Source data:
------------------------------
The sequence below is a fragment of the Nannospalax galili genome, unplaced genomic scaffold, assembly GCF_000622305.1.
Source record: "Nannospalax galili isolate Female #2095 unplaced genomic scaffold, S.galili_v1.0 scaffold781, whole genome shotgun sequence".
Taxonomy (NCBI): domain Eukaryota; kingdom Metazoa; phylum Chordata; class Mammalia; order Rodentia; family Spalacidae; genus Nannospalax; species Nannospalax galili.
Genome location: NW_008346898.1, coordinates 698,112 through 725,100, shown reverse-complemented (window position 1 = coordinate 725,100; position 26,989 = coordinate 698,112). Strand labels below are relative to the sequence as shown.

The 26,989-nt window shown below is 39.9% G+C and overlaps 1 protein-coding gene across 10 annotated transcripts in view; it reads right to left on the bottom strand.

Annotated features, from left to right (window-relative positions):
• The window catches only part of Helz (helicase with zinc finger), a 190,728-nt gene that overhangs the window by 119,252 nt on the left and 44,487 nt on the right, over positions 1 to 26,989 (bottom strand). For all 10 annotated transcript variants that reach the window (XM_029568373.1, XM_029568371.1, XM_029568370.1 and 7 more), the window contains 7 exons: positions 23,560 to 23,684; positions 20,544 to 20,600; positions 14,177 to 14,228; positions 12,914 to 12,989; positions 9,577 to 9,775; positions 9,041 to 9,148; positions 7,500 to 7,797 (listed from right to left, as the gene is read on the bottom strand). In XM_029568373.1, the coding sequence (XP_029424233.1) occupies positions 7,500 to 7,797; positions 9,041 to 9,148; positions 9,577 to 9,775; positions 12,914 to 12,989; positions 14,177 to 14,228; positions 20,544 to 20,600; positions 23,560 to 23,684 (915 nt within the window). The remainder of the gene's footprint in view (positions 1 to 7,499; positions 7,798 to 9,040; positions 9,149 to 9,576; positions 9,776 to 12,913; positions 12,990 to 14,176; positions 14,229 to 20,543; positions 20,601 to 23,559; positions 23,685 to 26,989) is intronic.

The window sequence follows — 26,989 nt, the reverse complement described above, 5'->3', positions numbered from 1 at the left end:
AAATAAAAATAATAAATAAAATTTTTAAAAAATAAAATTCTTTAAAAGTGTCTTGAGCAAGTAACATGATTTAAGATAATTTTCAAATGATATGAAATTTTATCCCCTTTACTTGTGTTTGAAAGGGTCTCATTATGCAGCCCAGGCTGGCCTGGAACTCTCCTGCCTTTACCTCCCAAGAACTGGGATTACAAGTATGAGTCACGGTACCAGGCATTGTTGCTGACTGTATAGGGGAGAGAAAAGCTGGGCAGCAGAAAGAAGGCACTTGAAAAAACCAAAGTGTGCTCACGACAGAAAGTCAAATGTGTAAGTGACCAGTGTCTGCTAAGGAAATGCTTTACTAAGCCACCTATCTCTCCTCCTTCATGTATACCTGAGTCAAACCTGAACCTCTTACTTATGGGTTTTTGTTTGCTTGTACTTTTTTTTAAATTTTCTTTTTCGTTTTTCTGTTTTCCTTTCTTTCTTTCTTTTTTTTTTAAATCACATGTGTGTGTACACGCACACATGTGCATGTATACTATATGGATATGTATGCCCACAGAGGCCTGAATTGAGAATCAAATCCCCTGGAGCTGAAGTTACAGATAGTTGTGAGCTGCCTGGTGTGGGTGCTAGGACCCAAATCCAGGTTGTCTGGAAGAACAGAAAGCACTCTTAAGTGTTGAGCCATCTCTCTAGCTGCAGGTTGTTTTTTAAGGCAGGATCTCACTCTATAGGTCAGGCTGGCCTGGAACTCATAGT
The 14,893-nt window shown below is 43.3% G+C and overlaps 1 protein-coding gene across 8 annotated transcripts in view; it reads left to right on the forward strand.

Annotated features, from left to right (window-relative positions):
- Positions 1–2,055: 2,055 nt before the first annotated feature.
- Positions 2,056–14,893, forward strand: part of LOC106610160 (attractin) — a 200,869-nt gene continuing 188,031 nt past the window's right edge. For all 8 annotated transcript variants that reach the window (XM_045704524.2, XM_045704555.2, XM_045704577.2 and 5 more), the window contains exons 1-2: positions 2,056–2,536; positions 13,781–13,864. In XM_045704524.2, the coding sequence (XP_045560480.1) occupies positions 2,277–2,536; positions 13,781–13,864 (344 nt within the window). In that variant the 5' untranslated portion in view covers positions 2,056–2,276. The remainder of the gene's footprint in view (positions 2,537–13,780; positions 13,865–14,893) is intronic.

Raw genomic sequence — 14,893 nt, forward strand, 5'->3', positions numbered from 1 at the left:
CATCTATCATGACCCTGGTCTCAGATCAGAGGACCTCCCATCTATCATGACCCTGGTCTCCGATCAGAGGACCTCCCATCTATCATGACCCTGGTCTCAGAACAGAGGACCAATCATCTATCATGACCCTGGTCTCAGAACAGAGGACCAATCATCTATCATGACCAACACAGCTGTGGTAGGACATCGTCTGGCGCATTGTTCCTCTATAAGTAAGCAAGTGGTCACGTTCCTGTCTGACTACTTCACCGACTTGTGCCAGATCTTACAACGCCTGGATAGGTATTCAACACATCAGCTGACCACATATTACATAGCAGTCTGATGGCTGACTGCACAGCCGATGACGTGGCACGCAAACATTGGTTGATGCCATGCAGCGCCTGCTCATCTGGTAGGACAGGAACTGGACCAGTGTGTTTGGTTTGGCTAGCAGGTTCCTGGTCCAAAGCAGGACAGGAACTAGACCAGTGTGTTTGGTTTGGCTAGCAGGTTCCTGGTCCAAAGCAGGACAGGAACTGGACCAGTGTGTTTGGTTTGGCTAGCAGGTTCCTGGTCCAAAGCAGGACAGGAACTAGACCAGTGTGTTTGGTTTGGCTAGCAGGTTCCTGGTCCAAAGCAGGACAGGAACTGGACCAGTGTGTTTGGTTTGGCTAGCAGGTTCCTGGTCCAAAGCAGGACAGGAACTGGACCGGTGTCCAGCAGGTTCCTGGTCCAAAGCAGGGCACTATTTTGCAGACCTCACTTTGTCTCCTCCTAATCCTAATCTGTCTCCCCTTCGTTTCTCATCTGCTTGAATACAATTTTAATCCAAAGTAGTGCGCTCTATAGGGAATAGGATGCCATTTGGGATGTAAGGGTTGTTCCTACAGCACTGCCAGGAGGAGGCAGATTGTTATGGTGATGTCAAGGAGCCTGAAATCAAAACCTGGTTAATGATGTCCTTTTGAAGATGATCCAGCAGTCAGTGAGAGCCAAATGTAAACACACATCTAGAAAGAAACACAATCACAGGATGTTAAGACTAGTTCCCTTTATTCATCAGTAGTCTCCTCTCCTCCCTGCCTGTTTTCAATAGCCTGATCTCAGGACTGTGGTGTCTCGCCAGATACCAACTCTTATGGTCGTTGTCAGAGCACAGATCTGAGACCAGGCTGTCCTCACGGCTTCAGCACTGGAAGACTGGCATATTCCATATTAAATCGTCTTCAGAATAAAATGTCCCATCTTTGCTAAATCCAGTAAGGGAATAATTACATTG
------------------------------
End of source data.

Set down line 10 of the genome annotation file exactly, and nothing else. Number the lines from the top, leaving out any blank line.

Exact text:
The 14,893-nt window shown below is 43.3% G+C and overlaps 1 protein-coding gene across 8 annotated transcripts in view; it reads left to right on the forward strand.